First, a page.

HIV vaccines: brief review and discussion of future directions.


Journal Article (Review)

A major barrier to the design of a successful HIV vaccine is virus diversity,which is particularly apparent in the envelope glycoprotein, the target of neutralizing antibodies. An antibody generated to one envelope glycoprotein may not recognize an isolate bearing a different envelope glycoprotein. Thus, single-envelope glycoprotein vaccines have protected against homologous but not necessarily against heterologous challenge. Antigenic diversity has been addressed in the design of vaccines for other pathogens by the preparation of polyvalent vaccines. The poliovirus vaccine, for example, comprises three serotypes of poliovirus, a feature that was essential in providing full protection against polio infection. Similarly, the authors propose that overcoming HIV diversity is likely to require the administration of a cocktail of envelope glycoprotein antigens. Delivery of such an array of envelope glycoproteins will elicit a broad immune response that is potentially capable of recognizing the diverse population of HIV-1 isolates. This article reviews data relevant to the development of cocktail vaccines which have been designed to elicit a wide range of envelope glycoprotein-specific B- and T-cell responses.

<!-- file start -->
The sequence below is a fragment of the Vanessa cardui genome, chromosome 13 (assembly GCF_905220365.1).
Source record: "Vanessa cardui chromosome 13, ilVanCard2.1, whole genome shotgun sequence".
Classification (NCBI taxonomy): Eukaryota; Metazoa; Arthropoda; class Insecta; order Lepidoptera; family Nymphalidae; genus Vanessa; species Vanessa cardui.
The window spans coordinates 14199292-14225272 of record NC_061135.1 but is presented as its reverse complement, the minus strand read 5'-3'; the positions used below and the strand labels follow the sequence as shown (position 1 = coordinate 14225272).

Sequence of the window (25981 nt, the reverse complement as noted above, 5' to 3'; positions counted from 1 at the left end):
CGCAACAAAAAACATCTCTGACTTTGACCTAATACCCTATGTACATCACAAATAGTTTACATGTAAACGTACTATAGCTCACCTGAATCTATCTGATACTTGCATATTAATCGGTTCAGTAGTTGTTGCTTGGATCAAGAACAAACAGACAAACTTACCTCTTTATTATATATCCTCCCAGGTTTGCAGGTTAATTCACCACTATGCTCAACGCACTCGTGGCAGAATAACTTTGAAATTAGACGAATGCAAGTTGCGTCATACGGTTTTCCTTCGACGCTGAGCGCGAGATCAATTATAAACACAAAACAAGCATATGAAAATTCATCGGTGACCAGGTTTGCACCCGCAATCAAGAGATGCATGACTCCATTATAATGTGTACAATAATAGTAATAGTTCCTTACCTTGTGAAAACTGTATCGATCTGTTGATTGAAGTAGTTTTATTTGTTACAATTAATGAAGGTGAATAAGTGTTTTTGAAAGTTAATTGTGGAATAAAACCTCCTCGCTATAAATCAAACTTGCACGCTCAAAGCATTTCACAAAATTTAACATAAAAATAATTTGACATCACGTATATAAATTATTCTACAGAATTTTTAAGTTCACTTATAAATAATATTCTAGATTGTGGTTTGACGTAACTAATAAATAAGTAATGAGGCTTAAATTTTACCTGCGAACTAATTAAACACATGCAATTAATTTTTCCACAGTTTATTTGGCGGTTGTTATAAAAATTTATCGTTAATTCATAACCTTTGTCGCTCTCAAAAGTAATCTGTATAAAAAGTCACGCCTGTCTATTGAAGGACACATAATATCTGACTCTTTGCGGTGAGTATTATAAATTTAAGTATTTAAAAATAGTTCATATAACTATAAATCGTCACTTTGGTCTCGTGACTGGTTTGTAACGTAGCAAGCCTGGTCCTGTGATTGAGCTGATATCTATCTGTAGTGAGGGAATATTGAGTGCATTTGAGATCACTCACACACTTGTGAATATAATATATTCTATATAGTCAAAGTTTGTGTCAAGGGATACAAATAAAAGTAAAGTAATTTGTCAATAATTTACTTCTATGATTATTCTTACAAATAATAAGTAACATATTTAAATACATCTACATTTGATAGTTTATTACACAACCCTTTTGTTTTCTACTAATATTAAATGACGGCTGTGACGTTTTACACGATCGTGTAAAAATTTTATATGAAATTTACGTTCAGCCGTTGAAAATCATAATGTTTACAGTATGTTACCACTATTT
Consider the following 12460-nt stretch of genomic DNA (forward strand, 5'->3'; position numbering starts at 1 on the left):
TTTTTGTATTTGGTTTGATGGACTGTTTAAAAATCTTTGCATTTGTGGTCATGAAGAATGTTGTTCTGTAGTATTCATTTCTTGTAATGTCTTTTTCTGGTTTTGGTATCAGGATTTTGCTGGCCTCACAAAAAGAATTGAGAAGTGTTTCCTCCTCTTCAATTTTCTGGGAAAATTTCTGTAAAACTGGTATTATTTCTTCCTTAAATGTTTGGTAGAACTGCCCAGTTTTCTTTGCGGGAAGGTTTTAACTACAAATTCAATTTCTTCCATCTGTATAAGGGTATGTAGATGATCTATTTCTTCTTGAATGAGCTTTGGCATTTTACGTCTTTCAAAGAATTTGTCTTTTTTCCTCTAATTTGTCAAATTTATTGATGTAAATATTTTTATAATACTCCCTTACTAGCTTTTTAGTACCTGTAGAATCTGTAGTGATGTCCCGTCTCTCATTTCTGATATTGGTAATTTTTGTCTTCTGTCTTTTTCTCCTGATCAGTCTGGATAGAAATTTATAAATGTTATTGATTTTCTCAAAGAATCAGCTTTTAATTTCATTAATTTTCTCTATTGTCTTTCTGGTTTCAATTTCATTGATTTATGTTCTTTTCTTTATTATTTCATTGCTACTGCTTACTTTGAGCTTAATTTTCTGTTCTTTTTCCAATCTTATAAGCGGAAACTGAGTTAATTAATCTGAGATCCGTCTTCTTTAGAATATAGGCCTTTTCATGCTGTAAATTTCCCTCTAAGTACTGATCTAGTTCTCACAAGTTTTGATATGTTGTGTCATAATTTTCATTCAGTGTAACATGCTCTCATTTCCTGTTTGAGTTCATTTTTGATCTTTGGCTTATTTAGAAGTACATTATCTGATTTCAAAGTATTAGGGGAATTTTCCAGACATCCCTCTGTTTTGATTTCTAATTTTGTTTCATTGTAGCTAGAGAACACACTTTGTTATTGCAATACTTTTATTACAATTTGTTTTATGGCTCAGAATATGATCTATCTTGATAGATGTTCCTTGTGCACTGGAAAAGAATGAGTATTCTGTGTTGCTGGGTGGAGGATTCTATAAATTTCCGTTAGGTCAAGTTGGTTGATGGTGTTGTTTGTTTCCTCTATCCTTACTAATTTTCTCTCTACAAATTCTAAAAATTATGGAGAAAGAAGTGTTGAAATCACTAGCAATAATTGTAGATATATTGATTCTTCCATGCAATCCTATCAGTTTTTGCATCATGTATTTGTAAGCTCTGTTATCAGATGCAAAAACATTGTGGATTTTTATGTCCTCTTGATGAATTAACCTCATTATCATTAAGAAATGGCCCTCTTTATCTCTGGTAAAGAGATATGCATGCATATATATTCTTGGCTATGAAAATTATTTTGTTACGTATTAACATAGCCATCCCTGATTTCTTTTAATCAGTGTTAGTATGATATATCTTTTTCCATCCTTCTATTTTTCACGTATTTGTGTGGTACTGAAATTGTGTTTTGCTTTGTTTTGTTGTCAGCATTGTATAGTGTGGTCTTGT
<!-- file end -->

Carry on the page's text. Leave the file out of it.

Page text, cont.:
Full Text

Duke Authors

Cited Authors

  • Slobod, KS; Bonsignori, M; Brown, SA; Zhan, X; Stambas, J; Hurwitz, JL

Published Date

  • June 2005

Published In

Volume / Issue

  • 4 / 3

Start / End Page

  • 305 - 313

PubMed ID

  • 16026246

Pubmed Central ID

  • 16026246

Electronic International Standard Serial Number (EISSN)

  • 1744-8395

Digital Object Identifier (DOI)

  • 10.1586/14760584.4.3.305


  • eng

Conference Location

  • England